6/01/2010

Wine Geek Speak: American Viticultural Area (AVA)


Hello Friends,

This week’s wine geek speak is American Viticultural Area (AVA). An AVA is a geographic wine-growing region within a US state that is registered and recognized by the federal government. An AVA is defined by its wine-growing attributes (e.g. soil, climate, elevation), generally resulting in distinct wines of a certain style and type. The system, first implemented in 1978, is the United States answer to the French appellation d'origine contrôlée (AOC). However, an AVA only defines a “geographic location”, whereas an AOC defines which grapes can be grown, where they can be grown, maximum yields per hectare (2.4 acres), and other defined requirements that regulate and enforce quality control in wines designated as AOC on the label. In the United States, if a producer wants to put the AVA on the label of his / her wine, then 85% of the fruit must come from that AVA. Additionally, you can have an AVA within an AVA to draw greater distinction to a sub-appellation’s unique climate, soil, elevation, etc. Examples of this would be the Chehalem Mountains AVA located within the greater Willamette Valley AVA and the Stag’s Leap District AVA located within the greater Napa Valley AVA.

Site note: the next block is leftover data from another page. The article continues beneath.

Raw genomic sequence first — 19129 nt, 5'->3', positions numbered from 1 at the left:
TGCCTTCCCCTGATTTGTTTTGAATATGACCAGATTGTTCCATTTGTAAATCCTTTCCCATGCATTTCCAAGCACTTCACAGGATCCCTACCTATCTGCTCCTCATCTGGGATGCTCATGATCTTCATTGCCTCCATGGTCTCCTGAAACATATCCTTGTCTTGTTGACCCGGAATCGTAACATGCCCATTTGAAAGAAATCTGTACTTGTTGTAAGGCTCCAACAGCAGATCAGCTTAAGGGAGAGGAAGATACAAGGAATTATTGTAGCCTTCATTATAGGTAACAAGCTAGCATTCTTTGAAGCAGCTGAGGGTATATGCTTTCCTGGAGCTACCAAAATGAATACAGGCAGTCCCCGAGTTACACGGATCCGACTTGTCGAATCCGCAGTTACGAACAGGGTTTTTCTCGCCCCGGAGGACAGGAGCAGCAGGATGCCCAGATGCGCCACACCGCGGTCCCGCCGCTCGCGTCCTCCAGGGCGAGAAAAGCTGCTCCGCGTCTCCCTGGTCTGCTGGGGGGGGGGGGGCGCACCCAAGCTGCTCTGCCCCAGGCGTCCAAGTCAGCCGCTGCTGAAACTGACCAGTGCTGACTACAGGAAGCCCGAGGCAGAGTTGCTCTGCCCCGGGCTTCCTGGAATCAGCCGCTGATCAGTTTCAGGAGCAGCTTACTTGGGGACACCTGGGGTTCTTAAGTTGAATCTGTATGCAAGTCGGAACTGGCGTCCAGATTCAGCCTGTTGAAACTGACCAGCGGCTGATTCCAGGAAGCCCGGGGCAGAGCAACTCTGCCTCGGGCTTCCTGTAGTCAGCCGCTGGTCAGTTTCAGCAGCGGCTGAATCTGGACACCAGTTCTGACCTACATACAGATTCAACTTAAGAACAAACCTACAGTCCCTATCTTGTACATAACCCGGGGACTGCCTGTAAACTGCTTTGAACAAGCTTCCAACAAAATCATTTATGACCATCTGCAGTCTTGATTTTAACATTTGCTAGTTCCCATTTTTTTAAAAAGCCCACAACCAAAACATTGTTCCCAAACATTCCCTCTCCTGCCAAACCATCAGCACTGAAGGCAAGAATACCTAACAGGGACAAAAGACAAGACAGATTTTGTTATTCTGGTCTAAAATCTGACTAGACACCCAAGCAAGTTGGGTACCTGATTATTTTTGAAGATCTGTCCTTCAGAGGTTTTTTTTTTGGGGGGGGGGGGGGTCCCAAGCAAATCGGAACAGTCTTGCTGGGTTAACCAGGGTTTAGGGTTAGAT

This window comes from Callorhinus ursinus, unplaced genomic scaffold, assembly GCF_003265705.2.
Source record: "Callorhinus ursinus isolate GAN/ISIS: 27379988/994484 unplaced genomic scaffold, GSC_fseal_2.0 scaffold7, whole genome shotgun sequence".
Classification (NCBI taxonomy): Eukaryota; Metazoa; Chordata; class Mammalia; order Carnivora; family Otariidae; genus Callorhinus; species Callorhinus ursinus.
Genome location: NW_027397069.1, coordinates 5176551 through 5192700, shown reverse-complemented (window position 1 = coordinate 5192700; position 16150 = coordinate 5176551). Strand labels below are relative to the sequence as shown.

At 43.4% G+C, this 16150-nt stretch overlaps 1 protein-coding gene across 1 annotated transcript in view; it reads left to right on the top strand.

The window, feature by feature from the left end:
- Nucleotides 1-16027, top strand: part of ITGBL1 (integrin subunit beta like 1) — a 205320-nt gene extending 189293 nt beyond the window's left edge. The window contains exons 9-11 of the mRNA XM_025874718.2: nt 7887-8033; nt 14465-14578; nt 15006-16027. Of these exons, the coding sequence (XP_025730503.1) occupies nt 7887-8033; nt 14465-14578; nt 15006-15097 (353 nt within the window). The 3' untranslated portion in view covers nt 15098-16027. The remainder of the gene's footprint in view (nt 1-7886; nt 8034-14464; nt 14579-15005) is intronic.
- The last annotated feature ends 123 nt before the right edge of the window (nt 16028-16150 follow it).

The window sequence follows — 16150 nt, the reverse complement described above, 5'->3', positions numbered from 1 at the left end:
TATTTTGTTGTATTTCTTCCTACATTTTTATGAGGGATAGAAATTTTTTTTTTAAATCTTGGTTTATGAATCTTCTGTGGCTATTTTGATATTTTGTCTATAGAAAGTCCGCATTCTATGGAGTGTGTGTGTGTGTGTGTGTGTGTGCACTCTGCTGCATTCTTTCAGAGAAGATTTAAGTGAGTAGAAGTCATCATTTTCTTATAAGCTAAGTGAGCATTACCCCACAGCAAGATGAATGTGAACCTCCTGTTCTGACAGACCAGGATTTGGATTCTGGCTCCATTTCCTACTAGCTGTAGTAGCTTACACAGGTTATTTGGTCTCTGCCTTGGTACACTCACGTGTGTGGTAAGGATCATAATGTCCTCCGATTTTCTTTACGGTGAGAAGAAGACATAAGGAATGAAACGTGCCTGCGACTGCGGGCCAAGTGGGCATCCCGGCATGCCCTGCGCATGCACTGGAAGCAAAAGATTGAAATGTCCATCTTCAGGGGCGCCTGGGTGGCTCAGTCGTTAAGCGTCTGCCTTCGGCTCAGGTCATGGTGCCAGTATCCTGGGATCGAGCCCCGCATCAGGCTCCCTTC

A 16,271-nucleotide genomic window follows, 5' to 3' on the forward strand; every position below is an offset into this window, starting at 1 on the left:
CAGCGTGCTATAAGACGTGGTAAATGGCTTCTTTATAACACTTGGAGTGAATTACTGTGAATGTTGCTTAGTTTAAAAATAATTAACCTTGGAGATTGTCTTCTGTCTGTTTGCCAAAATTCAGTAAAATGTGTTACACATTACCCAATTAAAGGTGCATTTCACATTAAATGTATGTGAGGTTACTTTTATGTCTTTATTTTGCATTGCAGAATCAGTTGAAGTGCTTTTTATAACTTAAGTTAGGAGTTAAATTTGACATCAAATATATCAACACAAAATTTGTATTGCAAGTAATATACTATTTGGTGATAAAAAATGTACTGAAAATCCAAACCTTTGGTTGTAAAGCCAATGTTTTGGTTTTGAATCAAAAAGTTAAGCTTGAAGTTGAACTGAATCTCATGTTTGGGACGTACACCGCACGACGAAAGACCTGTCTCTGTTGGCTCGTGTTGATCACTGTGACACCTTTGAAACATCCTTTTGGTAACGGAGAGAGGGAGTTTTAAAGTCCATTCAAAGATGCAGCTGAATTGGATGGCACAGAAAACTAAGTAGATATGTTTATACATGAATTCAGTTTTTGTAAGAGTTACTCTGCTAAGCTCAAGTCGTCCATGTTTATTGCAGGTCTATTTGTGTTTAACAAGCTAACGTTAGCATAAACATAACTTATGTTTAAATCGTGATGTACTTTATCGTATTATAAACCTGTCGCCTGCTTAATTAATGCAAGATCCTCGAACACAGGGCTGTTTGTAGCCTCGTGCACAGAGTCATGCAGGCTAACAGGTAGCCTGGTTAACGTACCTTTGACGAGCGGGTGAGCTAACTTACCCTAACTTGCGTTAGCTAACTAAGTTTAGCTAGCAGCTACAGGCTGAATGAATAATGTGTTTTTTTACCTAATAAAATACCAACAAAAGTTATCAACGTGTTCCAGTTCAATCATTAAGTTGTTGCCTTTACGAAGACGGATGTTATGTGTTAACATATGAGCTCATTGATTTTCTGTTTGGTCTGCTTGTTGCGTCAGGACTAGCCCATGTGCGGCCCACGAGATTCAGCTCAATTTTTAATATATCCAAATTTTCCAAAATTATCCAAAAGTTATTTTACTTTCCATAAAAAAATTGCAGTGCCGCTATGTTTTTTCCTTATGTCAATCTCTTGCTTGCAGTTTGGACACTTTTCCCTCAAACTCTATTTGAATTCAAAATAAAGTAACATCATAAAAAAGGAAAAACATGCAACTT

Monticello AVA (Virginia)


In Virginia, there are currently six AVA’s. These AVA’s are the Eastern Shore AVA, Monticello AVA, North Fork of Roanoke AVA, Northern Neck George Washington Birthplace AVA, Rocky Knob AVA, and Shenandoah Valley AVA. Of the six, Thomas Jefferson’s Monticello AVA is probably the most well-known. I’m sure Mr. Jefferson has something do with that, combined with the high-quality wines coming out of this AVA. One of Virginia’s fastest growing (in terms of tasting rooms being opened) and most popular wine-growing areas, Loudoun County, does not yet have an AVA designation. If you start winery-hopping in north Virginia and work your way south, specifically southwest Virginia, there are differences in soil, climate, harvest time, wine styles, wine types, and even price. As the Virginia wine industry matures I’m sure you will see more AVA’s established to define geographic attributes of distinct wine-growing areas. Did you know? The first AVA established in the United States was the Augusta AVA (Missouri) in 1980. The Augusta AVA has something in common with Virginia in that it shares a love for the Norton grape variety. So much so that Norton was named the Missouri State grape in 2003. Have a question about this post, friends? Feel free to leave a comment or send me an e-mail at myvinespot@yahoo.com, and as always, Happy Sipping! Stay tuned friends ...More to come!

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